University alum Kristina Ford returned to the University on Friday to present Taubman College’s 2015 Distinguished Alumna Lecture. Titled “Implementing Public Policy: The Heart of the Matter,” her lecture examined challenges that often stem from a lack of communication between urban planners and policy makers.

During the lecture, she touched on her experiences as director of city planning in New Orleans and as chief of staff for New Orleans’ deputy mayor in charge of public facilities, infrastructure and community development.

According to Ford, the gap in policy plans and implementation stems from an inconsistency between the needs of communities and the focus of policy and government leaders. To bridge this chasm, she said an open discussion between both parties must occur to foster a better level of understanding.

“Planners know how to write good plans, but what we don’t pay much attention to, and never have, is figuring out how to get them implemented,” Ford said. “We ask much better questions of citizens once we get them in the room. What we have not been very good at is getting new people into the room. What we need is new life.”

She said elected officials frequently identify opportunities for improvement. However, she emphasized it is voters who drive change by choosing their representatives and bringing attention to areas of concern.

Rather than waiting for a catastrophe like Hurricane Katrina to strike and demand society’s attention, Ford presented an alternative scenario where people and government proactively work together to steer policy change.

“The person who’s in charge of trying to oversee rebuilding or even working with the plan has got to find a way to keep citizens interested enough that elected leaders stay interested,” Ford said. “Otherwise, their impulse is to wash their hands of it and go on to the next thing.”

The combination of vocal citizens, capable planners and receptive leaders plays a role in effective policy changes. In 2006, the Bring New Orleans Back strategic plan was rejected almost immediately. Ford said this was an example of the leadership’s failure to pay attention to the public.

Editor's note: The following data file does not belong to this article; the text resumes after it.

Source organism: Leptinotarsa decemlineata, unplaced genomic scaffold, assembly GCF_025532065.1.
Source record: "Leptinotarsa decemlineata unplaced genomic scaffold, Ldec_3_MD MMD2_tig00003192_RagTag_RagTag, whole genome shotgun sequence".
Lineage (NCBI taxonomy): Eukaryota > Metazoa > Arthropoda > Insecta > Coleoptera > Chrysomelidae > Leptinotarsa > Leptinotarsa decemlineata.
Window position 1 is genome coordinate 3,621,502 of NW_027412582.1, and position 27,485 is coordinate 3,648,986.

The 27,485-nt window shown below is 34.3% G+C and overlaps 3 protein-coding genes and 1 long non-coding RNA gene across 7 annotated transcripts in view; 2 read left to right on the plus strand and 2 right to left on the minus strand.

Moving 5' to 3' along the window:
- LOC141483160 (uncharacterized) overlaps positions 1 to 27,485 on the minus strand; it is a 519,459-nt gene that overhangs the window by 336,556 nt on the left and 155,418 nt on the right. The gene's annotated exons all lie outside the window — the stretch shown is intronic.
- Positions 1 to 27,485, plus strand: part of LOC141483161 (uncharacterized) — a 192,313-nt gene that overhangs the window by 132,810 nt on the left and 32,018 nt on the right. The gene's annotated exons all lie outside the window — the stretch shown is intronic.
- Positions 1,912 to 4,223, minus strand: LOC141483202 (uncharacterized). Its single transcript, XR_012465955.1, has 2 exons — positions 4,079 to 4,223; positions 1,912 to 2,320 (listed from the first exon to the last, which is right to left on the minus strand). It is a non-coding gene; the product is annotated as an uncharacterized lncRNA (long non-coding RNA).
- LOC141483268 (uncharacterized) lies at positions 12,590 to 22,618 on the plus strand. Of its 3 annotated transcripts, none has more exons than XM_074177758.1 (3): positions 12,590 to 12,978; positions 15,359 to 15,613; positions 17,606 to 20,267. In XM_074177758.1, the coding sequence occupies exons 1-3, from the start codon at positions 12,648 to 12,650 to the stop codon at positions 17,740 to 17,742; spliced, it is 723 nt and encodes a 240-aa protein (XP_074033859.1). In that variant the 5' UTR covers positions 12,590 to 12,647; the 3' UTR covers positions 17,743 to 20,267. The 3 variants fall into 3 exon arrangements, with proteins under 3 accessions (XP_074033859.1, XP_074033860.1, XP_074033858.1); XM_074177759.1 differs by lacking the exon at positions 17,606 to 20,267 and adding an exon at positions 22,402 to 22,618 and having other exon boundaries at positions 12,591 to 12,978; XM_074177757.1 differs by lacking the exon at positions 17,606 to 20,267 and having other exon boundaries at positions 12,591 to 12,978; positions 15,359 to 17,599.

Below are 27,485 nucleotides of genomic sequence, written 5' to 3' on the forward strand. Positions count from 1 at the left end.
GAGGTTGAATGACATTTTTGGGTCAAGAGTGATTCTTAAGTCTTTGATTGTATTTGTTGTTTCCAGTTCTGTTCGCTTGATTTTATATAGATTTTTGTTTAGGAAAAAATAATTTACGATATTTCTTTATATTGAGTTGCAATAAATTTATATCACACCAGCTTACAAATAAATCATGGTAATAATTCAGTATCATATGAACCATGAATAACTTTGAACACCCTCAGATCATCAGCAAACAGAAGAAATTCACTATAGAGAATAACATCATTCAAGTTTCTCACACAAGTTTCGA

The plan included newly designated areas for park land and paths to connect these features. However, after widespread devastation, citizens were most concerned with being displaced and feared relocation. Instead of working through concerns, as officials claimed would happen, the plan was simply discarded.

“What will we have to do? If the Bring New Orleans Back plan had asked and answered this question, New Orleans might now be the sustainable city it once was,” Ford said. “Instead, what New Orleans ultimately decided to do was build the city as it had been before Hurricane Katrina. Implementation seemed easy.”

Richard Norton, chair of the University’s urban and regional planning program, said people tend to consider urban planning and design when change is needed after a disaster, such as in New Orleans after Katrina.

“When everything’s working, nobody pays attention to it, and they take it for granted,” Norton said in an interview after the event. “Urban design and planning are more quiet professions. They happen in the background, but they profoundly influence the way people live their lives and how the landscape gets built around them.”

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